After massive oil spill, spotlight shifts to agency regulating N.L. offshore industry
Questions swirling around C-NLOPB's authority, or lack thereof
Newfoundland and Labrador's largest-ever offshore oil spill has raised a storm of questions about who has the power to turn oil production on and off in risky situations.
In the eye of that storm: the Canada-Newfoundland and Labrador Offshore Petroleum Board, a federal-provincial regulatory body that critics say defers to the wishes of offshore oil companies on numerous fronts, including what to do when sea conditions are as vicious as the weather that struck the area last week.
Provincial Natural Resources Minister Siobhan Coady said her department is investigating how the C-NLOPB handled the matter, and whether it has enough authority to tell oil companies what to do.
But Bob Cadigan, the former chief executive officer of the Newfoundland & Labrador Oil & Gas Industries Association (NOIA), said the provincial government needs to rethink its relationship with the C-NLOPB.
"They have a direct influence as owners, in effect, of the C-NLOPB," he said. "To distance themselves whenever there's an occurrence or an incident, to me, is disingenuous."
He added: "Any powers the boards need, government would be aware of."
Husky Energy estimates 250 cubic metres, or 250,000 litres, of oil leaked from a broken connector on a flowline that links the SeaRose floating platform to a drilling site at the White Rose field.
The spill happened as Husky was restarting oil production in 8.4-metre waves during the tail end of one of the most severe storms to pummel the province in years. Husky was the only operator in the offshore that tried to start up again so soon after the storm. The company didn't need a go-ahead from the C-NLOPB to hit the switch.
The federal and provincial legislation the board uses as a framework, like the Canada Petroleum Act and the Atlantic Accord, is "woefully outdated," he said, and neither the federal nor the provincial government has made it a priority to update them, despite the best efforts of groups like NOIA.
"Offshore safety, clarity in regulations is absolutely critical, and I'm just really surprised that hasn't received higher priority," he said.
Legislation is not clear
He said confusion around the board's authority often arises because the legislation isn't clear, and that complaints about the C-NLOPB's perceived lack of authority have been ringing out for years.
The C-NLOPB, he said, is the best possible body to be overseeing the province's offshore, given enough support from government.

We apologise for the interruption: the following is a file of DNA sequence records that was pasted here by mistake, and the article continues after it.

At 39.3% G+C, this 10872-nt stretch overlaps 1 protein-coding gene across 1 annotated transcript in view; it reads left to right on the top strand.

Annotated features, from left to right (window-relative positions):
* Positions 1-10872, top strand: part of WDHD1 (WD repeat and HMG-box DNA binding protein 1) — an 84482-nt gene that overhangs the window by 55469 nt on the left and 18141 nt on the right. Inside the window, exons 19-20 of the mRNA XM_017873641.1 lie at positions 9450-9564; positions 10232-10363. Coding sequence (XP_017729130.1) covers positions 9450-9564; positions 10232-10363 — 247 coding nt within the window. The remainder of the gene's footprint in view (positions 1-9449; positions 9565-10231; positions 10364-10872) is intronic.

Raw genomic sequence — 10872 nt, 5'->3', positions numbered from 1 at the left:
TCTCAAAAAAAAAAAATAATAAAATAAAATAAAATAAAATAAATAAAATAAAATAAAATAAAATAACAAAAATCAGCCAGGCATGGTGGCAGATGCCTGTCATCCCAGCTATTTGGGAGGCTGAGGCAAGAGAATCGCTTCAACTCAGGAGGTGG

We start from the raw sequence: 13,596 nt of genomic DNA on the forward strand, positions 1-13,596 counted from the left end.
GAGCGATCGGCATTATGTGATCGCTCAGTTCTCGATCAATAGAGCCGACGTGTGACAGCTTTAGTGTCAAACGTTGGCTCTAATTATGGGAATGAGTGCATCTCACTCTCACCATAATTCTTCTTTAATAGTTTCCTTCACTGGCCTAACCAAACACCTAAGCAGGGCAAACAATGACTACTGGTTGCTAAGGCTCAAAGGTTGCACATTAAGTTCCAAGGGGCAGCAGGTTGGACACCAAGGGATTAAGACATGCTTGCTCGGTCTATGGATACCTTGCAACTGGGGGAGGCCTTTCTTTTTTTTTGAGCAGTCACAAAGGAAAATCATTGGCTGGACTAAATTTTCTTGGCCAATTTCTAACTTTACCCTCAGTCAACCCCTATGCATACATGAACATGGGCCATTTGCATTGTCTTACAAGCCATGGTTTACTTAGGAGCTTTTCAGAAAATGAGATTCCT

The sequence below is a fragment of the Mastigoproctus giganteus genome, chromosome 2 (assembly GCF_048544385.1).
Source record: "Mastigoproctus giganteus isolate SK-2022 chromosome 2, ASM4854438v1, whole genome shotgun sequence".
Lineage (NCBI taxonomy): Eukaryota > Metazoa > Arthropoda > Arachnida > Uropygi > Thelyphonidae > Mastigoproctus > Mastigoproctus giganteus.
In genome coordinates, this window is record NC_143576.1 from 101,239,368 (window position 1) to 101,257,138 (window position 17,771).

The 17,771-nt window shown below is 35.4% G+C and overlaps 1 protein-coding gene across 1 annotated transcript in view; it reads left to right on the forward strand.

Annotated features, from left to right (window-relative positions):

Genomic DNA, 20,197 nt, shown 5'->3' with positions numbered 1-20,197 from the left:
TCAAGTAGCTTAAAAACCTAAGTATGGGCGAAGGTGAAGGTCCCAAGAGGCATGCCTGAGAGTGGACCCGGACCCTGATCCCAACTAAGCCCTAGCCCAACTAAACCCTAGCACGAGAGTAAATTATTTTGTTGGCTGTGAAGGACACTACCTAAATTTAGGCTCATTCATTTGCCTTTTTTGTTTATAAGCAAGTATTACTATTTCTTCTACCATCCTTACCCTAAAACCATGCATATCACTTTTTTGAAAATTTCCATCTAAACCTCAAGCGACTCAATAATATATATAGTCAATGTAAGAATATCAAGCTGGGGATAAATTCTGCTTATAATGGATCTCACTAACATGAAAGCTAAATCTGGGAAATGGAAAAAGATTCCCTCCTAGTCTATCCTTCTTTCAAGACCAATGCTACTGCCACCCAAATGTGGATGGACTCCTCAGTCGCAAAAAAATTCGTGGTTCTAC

"They're doing a good job despite outdated regulations that go back to the 1980s," he said.
Since last week, Coady has been fielding numerous questions about how the C-NLOPB has dealt with the SeaRose spill — and why Husky was allowed to restart production in heaving ocean conditions.
Coady said companies develop their own plans for bad weather and risky circumstances.
"They're supposed to follow the plan," she said.
"If the plan was followed and the protocol needs to changed, that will be something that obviously will come out of the investigation."
Coady, though, said oil companies must have a stake in stop-or-start decisions, so that they're responsible for the outcomes.
"I don't want to release them of that responsibility, so we have to be careful of what we're asking for," she said in the House of Assembly Tuesday.
She stressed that the C-NLOPB does have the right to pull companies' operating licences and pointed to the board's decision to suspend Husky's licence in January, after it decided not to suspend operation on the SeaRose when an iceberg got too close.
A CBC Investigation revealed Husky made that decision for financial reasons.
CBC's reporting also revealed that the C-NLOPB advised Husky on how to publicly frame its decision in a positive light.
Green light given to separate field
According to the C-NLOPB, it does step in. On Tuesday, the regulator tweeted that it had given the operators at the nearby Hebron field the green light to restart.
A spokesperson for the C-NLOPB told CBC News that companies are typically left to make their own decisions, but in some cases, the board will step in and make those decisions for them.
Because there had been a significant spill when Husky tried to restart, the C-NLOPB is now requiring all other operators to get permission to do the same, they said, including Husky.
The province was hit with the strongest storm in the world last week, and sea conditions remained hazardous on the day of the spill, according to C-NLOPB chief executive officer Scott Tessier.
Waves were recorded at 8.4 metres — about 28 feet — at the time the SeaRose tried to reconnect and start production.
"They were still rough," Tessier told CBC News in an interview Monday afternoon. "We'll investigate this incident thoroughly, and we'll see exactly what the thinking was by the operator in that case."
With files from Katie Breen, Anthony Germain and the St. John's Morning Show